Biomechanical Loads During Common Rehabilitation Exercises in Obese Individuals.

Authors: Singh B, Francis SL, Janz KF, Yack HJ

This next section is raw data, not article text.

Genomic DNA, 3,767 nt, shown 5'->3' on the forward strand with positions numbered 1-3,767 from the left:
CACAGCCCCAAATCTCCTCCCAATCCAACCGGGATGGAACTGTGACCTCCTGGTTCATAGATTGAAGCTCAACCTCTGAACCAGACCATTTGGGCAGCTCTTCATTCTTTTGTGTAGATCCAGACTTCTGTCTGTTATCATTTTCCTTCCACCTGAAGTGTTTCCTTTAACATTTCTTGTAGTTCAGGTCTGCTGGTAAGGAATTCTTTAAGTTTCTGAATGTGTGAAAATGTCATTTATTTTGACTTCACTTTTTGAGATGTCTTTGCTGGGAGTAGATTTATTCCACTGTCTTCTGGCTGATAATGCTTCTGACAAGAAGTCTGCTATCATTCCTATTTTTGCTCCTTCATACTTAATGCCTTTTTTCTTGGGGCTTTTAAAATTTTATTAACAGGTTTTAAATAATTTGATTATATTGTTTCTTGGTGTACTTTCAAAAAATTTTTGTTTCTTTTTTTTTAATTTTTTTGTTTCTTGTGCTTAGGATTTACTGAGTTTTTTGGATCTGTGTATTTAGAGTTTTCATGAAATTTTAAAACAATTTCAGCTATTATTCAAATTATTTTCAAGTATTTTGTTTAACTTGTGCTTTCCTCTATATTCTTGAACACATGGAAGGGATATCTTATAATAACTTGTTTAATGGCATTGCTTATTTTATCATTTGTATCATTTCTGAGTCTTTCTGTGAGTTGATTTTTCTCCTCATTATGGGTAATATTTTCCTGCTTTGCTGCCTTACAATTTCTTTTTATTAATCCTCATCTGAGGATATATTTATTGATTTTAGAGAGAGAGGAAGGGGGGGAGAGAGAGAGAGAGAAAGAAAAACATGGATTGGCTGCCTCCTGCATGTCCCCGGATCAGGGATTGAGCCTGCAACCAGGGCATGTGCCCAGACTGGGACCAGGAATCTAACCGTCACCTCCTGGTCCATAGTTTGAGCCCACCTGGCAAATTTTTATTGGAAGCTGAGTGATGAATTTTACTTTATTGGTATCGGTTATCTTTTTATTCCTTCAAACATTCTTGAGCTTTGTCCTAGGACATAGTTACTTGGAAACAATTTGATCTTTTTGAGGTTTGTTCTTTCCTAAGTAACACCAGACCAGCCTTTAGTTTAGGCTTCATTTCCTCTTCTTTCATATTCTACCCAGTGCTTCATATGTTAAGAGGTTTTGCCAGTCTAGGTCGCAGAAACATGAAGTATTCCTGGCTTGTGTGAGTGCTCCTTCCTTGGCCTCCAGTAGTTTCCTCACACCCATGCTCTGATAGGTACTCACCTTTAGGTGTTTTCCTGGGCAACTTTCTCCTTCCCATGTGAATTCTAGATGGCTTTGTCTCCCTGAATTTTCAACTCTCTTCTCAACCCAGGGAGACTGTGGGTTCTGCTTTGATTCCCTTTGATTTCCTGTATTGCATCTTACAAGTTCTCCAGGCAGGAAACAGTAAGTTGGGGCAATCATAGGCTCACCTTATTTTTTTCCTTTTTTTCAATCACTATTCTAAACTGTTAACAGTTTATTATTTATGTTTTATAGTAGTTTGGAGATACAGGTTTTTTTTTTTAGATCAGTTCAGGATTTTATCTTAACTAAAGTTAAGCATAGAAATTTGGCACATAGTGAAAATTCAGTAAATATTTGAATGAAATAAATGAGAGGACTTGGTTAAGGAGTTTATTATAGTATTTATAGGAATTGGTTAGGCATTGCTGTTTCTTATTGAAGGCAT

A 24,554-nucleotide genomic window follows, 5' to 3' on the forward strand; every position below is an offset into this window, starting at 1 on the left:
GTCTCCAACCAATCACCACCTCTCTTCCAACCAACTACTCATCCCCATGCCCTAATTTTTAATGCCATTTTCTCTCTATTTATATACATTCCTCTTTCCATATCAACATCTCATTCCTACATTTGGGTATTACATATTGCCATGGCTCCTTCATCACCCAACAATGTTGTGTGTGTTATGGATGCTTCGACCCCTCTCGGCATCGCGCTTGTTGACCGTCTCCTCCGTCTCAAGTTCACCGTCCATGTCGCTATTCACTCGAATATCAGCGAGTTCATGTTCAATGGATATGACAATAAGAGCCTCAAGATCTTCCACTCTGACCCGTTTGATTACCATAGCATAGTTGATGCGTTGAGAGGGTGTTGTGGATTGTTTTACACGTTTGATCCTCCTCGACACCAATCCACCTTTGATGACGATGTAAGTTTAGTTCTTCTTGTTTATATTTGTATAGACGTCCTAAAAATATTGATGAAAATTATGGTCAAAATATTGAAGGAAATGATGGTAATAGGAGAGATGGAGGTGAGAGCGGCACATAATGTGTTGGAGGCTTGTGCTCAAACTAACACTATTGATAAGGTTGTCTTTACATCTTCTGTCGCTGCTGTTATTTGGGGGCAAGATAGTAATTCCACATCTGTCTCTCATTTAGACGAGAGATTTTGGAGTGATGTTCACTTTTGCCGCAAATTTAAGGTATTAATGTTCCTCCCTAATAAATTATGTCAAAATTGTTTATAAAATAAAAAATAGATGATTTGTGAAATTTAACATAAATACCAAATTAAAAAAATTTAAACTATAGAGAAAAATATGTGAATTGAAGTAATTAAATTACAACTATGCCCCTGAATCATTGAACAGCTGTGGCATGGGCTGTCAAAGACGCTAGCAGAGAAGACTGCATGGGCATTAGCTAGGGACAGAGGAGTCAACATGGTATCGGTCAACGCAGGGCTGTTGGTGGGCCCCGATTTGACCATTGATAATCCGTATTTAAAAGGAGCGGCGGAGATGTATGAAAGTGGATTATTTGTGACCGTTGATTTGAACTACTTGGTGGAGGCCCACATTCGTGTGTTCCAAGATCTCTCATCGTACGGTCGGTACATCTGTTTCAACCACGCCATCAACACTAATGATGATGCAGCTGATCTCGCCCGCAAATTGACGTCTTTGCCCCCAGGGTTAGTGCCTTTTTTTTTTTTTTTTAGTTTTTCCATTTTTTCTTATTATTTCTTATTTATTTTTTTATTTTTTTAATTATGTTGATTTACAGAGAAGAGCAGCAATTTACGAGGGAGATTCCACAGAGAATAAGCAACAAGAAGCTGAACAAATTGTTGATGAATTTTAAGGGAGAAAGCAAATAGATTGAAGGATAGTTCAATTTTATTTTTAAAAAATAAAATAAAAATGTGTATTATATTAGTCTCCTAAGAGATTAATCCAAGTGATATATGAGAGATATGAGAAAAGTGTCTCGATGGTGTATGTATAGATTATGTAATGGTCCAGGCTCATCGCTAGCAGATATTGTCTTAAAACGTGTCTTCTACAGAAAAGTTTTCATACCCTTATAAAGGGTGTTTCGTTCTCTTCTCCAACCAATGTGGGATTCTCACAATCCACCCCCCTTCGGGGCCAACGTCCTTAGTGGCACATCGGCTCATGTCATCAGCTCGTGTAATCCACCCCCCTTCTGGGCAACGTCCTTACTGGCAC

Squats and lunges are commonly prescribed rehabilitation exercises used to improve performance across a wide spectrum of patient populations. However, biomechanical studies have mainly examined young, normal weight populations performing these exercises at a difficulty level potentially too challenging for obese individuals. Understanding how obesity and different levels of difficulty affect lower extremity biomechanics could help to inform rehabilitation approaches used for obese individuals.  Therefore, the purpose of this study was to analyze and compare the lower extremity kinematics and kinetics in obese and normal weight females during performance of progressively more difficult squat and lunge exercises.  Ten obese females (mean age, 37.4 years; BMI 39.2 ± 3.7 kg/m2) and ten normal-weight, age-matched female controls (38.1 years, BMI < 23 kg/m2) volunteered for the study. Each group performed two exercises, each in three different iterations: squatting at three standardized knee angles (60°, 70°, and 80°) and lunging at three standardized distances (1.0, 1.1, and 1.2 times tibial length). Three dimensional motion analysis using infrared markers and force plates was used to calculate range of motion as well as hip, knee, ankle and support moments (normalized for body mass). A repeated measures ANOVA model was used to determine between and within group differences.  Results indicated that support moments were higher in obese females for squat 70° (p=0.03) and 80° (p=0.01). Ankle extensor moments were higher in obese females for squat 80° (p=0.04). During lunge at all levels (1.0, 1.1, and 1.2), hip extensor moments were higher in obese subjects (p=0.004, 0.003, and 0.007 respectively). Within group, the support moments were significantly higher during squat 80° than squat 60° (p=0.01) in obese females. A non-linear relationship was found between hip moments and BMI during squat 60°, 70°, and 80°.  The authors concluded that during two commonly prescribed rehabilitation exercises (squat and lunge), there were significantly greater support moments in obese individuals compared to normal controls. The non-linear associations between kinetic and anthropometric measures make the assessment of how best to approach exercise in obese individuals challenging.

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